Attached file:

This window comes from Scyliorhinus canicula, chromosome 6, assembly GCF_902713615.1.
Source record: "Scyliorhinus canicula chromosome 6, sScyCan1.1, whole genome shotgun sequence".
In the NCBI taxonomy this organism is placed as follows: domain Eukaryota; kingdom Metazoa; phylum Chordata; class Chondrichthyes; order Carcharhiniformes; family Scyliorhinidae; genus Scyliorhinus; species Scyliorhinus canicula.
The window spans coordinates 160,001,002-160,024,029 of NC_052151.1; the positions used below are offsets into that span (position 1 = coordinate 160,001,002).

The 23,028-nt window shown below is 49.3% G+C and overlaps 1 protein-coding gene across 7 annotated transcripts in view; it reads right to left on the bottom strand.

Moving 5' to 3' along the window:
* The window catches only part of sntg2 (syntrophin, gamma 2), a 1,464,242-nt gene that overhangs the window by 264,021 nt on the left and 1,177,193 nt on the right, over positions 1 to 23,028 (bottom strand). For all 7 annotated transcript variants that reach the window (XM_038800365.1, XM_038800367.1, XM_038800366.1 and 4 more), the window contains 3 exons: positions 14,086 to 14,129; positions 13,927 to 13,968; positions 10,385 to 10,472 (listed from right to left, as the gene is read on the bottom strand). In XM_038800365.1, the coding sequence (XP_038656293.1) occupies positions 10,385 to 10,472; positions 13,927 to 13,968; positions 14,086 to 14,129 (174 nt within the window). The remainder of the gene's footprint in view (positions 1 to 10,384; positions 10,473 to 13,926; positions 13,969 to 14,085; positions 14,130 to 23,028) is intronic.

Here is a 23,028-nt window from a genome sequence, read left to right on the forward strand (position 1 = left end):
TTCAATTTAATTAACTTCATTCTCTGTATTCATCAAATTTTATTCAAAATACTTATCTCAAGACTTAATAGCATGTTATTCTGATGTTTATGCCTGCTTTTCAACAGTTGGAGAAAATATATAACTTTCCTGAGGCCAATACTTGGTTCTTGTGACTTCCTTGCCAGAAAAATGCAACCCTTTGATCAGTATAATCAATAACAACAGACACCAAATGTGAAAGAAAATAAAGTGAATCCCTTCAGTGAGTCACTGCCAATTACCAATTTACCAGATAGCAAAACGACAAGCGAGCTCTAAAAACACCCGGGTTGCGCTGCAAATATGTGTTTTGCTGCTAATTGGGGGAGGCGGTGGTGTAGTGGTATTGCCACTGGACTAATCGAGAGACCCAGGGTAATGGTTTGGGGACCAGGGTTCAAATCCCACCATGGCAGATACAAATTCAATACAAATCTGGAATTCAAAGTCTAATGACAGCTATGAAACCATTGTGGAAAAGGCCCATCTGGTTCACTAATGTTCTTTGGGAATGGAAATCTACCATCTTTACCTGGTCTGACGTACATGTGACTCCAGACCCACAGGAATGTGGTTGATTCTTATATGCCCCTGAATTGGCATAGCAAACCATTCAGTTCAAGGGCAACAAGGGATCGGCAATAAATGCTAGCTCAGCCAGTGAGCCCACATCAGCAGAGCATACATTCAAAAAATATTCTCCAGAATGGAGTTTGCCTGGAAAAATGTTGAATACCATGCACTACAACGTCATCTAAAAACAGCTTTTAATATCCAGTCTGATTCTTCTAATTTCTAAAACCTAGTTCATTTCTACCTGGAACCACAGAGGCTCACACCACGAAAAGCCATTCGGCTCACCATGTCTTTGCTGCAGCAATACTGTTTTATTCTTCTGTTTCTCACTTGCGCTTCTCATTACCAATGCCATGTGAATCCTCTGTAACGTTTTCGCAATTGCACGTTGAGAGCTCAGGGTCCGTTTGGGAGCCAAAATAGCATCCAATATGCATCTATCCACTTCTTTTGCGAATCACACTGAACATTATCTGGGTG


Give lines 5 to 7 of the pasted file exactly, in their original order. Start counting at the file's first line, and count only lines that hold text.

The 23,028-nt window shown below is 49.3% G+C and overlaps 1 protein-coding gene across 7 annotated transcripts in view; it reads right to left on the bottom strand.

Moving 5' to 3' along the window:
* The window catches only part of sntg2 (syntrophin, gamma 2), a 1,464,242-nt gene that overhangs the window by 264,021 nt on the left and 1,177,193 nt on the right, over positions 1 to 23,028 (bottom strand). For all 7 annotated transcript variants that reach the window (XM_038800365.1, XM_038800367.1, XM_038800366.1 and 4 more), the window contains 3 exons: positions 14,086 to 14,129; positions 13,927 to 13,968; positions 10,385 to 10,472 (listed from right to left, as the gene is read on the bottom strand). In XM_038800365.1, the coding sequence (XP_038656293.1) occupies positions 10,385 to 10,472; positions 13,927 to 13,968; positions 14,086 to 14,129 (174 nt within the window). The remainder of the gene's footprint in view (positions 1 to 10,384; positions 10,473 to 13,926; positions 13,969 to 14,085; positions 14,130 to 23,028) is intronic.